Rep. Lucy McBath has named a Marietta student as the winner of the Congressional App Challenge in Georgia’s 6th district. George Walton Comprehensive High School’s Bill Sun submitted XMalaria, an app that provides an automated means of diagnosing malaria from thin blood smear images.
When asked why they were passionate about creating an app for diagnosing Malaria the students replied, “I learned basic information about malaria, such as the life cycle of the Plasmodium parasite, which causes the disease, symptoms of malaria, and currently used mechanisms of diagnosing and treating the disease. Furthermore, in third-world countries where malaria is most prevalent, methods such as polymerase chain reaction (PCR) and rapid diagnostic tests (RDTs) are often too expensive for patients to afford. This led me to wonder how diagnosing malaria could be enhanced, in a fast and cost effective manner.” The student hopes to encourage other students to better their communities by using their computer science skills.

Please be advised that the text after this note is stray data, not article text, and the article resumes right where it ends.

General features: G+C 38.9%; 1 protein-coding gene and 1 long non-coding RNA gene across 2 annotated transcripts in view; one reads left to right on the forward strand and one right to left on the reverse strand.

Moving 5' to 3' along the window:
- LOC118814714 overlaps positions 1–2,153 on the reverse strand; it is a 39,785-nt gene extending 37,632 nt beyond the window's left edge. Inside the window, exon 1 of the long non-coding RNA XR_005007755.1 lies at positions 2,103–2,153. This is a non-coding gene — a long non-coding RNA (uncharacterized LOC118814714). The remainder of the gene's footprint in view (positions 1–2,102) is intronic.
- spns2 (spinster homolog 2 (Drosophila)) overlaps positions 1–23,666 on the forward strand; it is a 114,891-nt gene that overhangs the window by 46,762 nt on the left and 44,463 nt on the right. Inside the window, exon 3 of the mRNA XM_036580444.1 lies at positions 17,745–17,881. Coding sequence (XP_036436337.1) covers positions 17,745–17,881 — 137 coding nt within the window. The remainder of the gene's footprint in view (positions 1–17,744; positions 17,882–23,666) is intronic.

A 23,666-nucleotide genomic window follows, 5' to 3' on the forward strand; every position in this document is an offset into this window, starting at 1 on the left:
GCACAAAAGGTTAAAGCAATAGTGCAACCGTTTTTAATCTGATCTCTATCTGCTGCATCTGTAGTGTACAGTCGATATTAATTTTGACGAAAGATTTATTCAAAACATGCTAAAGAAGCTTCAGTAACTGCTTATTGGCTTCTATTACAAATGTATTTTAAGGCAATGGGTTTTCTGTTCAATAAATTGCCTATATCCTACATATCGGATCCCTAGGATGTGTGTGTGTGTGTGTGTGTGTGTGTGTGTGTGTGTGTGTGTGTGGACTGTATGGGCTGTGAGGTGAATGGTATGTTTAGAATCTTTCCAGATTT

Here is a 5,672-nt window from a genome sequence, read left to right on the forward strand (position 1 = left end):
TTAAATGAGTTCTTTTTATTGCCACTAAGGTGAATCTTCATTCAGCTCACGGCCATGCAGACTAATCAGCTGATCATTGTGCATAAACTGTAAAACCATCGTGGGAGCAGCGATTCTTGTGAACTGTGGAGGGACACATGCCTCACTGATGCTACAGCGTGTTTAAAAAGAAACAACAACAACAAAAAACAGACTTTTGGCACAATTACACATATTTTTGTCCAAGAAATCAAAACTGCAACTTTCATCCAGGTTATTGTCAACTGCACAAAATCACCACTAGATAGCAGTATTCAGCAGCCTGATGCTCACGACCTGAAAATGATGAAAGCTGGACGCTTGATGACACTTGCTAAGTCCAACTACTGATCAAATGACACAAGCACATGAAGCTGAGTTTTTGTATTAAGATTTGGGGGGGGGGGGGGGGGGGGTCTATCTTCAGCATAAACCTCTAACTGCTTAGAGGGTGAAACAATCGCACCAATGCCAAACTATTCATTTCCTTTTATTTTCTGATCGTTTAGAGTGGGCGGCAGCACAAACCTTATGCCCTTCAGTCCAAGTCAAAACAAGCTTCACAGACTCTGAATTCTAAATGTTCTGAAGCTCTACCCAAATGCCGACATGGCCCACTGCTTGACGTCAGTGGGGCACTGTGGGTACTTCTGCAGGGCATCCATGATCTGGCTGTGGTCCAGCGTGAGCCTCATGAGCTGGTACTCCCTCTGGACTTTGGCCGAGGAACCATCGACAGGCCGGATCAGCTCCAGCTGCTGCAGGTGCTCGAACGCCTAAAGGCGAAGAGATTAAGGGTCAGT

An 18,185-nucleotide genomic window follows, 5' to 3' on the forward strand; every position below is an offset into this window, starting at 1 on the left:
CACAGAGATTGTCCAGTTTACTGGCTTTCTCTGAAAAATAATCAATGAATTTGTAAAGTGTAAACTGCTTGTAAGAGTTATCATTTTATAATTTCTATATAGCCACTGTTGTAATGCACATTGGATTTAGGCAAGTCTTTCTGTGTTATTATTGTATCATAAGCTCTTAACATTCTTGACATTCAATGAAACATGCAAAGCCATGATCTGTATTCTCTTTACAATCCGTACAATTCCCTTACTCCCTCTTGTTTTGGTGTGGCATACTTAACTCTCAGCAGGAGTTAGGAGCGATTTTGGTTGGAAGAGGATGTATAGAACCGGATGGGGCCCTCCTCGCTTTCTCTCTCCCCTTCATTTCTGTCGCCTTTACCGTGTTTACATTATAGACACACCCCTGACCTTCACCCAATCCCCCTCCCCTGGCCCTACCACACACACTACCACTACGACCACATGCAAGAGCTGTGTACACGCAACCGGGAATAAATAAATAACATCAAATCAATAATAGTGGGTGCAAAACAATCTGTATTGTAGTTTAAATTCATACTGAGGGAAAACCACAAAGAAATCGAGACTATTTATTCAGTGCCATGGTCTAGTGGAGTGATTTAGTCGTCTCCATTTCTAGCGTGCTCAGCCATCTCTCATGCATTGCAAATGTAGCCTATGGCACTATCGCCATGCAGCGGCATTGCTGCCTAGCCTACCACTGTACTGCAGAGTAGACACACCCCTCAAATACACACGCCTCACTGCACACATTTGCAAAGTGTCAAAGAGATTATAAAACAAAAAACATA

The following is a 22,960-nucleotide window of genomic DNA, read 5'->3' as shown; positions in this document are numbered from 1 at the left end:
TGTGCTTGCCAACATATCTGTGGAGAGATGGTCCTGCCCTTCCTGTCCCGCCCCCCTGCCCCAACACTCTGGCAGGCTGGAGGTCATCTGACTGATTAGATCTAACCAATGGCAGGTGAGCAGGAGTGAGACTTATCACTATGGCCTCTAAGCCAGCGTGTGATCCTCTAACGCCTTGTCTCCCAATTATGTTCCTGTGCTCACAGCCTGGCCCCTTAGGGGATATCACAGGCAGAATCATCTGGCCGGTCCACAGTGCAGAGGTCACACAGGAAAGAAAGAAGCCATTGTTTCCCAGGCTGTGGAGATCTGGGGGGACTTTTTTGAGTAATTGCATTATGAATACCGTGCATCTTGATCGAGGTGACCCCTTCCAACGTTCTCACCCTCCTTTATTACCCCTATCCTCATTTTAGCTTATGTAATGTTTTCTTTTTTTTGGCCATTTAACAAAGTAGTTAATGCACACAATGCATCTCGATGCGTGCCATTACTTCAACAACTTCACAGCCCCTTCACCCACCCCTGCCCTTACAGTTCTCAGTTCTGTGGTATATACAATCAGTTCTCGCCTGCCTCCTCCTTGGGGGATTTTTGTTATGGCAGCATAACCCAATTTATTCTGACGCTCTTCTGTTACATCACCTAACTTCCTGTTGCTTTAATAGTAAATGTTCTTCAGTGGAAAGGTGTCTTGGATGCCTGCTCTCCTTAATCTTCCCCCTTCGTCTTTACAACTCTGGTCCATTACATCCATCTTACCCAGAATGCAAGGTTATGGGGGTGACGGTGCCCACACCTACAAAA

Over 10,000 students registered for the 2019 Congressional App Challenge. These students created and submitted 2,177 functioning apps, marking the end of the most successful Congressional App Challenge to date. All told, 304 Members of Congress hosted Congressional App Challenges in their districts across 48 states, Puerto Rico, the Mariana Islands, and Washington, D.C.
The CAC is an initiative of the U.S. House of Representatives, where Members of Congress host contests in their districts for middle school and high school students, encouraging them to learn to code and inspiring them to pursue careers in computer science. The non-profit Internet Education Foundation provides the CAC with supplemental staffing and support. In the five years of the Congressional App Challenge, the program has yielded 1134 App Challenges across 48 states. Thousands of functional apps have been created by over 25,000 students, and participant demographics surpass all industry diversity metrics.